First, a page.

Florida historical markers near Port Orange Telling Dunlawton's Stories

Florida Historical Markers Near Port Orange – Telling Dunlawton’s Stories

This page is dedicated to Florida historical markers near Port Orange Telling Dunlawton’s Stories. There are many historical markers in Florida. This marker in Volusia County is an excellent example.

Telling Dunlawton’s Stories

This Florida Historical Marker is entitled Telling Dunlawton’s Stories and is located in Port Orange in Volusia County, Florida. The location is 950 Old Sugar Mill Road. Marker can be reached from Old Sugar Mill Road east of Herbert Street, on the left, when traveling east.

Inscription on the Marker

The inscription reads:

Telling Dunlawton’s Stories. . How do we know what we know about Dunlawton? The information sources range from period documents to objects in the ground. Questions remain, but researchers have started uncovering the plantation’s key stories.

Land records trace Dunlawton’s ownership and size among the written sources. At the same time, government claims by the Andersons list buildings and other property lost to the Seminoles. Though few travelers’ descriptions have surfaced, family letters offer views of life at Dunlawton during the Marshall years. By contrast, slaves and free workers remain voiceless – mentioned only in the writings of others; over time, Dunlawton’s metal and coquina attracted scavengers. But in the late twentieth century, archaeologists systematically began studying the factory site. They discovered foundations, buried floors, machine objects, and discarded items of everyday life. Publicly owned and protected, these resources have deepened our understanding of the real Dunlawton plantation – not the one with Spanish guitarists., [ Image ] , A “Satan” pipe bowl, one of many small artifacts found at Dunlawton. , From Volusia County collections, [ Letter ] , An 1849 John Marshall letter to his son. Among other things, he mentions Dunlawton’s supply sloop Josephine – a vessel later lost. , Courtesy of Louisiana State University-Shreveport Archives and Special Collections., [ Photo ] , Investigating the location for one of Dunlawton’s modern roof pilings. , Photo courtesy of Southeastern Archaeological Research, Inc.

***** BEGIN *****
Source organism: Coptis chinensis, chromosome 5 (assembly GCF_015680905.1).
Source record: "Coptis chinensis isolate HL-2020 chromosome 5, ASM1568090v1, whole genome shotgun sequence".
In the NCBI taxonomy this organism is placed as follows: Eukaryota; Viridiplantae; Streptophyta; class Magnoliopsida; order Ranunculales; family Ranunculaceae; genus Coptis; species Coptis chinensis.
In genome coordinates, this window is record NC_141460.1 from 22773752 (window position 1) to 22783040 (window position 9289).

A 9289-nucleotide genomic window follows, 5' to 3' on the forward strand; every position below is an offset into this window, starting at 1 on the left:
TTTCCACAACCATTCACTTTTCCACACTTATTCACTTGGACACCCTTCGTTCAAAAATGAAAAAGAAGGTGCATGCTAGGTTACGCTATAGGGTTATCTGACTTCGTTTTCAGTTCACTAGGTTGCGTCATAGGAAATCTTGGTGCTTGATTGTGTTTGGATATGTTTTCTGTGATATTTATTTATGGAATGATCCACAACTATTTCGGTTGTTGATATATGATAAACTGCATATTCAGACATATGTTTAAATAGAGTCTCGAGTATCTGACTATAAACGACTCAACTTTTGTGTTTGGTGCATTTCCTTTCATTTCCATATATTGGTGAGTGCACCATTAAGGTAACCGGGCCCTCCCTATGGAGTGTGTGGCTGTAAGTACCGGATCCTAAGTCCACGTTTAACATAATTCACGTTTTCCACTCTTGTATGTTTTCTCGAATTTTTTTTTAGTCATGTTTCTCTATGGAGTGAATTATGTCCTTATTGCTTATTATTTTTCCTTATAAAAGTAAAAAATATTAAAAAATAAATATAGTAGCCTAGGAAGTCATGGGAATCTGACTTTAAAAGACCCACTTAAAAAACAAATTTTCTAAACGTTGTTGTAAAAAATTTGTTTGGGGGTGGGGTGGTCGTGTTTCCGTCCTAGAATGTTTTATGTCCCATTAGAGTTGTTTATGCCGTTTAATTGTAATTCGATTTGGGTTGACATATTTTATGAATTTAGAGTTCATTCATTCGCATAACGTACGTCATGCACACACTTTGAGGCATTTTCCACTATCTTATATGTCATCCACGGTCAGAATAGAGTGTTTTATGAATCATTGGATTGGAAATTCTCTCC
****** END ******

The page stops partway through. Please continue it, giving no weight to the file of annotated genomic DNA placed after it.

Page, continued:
Marker Sponsor and Install Date for Telling Dunlawton’s Stories

Placed by Volusia County and the State of Florida, Department of State, Division of Historical Resources, assisted by the Florida Historical Commission.

Maps & Location Views

Using mapping services from Google, we can show detailed location maps and street views if they are available.

Sometimes you will be able to see the Telling Dunlawton’s Stories Marker in Google Maps. A 360-degree view of the area near the marker is available on the link below. You can see the marker or monument and read it in many cases.

The History of Port Orange

Florida Historical Markers Near Port Orange - Telling Dunlawton's Stories

More than a century before the Pilgrims set foot at Plymouth Rock, in 1513, Florida began its modern-day history, of which Orlando is a part.

During this period, Florida was still part of the United States Territory and not yet a state; therefore, many Native American tribes occupied land throughout Central Florida, including Seminole Indians who had migrated there from Georgia during the First Seminole War (1817-1818).

In 1838, the U.S. Army built Fort Gatlin south of the present-day Orlando City limits to protect settlers from attacks by Indians during the Second Seminole War. During the Civil War, Orlando’s role included supplying the Confederacy with food, cattle, and horses from the vast plantations in the region.

Today Orlando is recognized as a global tourist attraction and entertainment city

About the Florida Historical Marker Program

One of the most well-known and noticeable public history initiatives of the Division of Historical Resources is the Florida Historical Marker Program. It is intended to increase residents’ and visitors’ enjoyment of Florida’s historic places and to increase public knowledge of the state’s rich cultural past.

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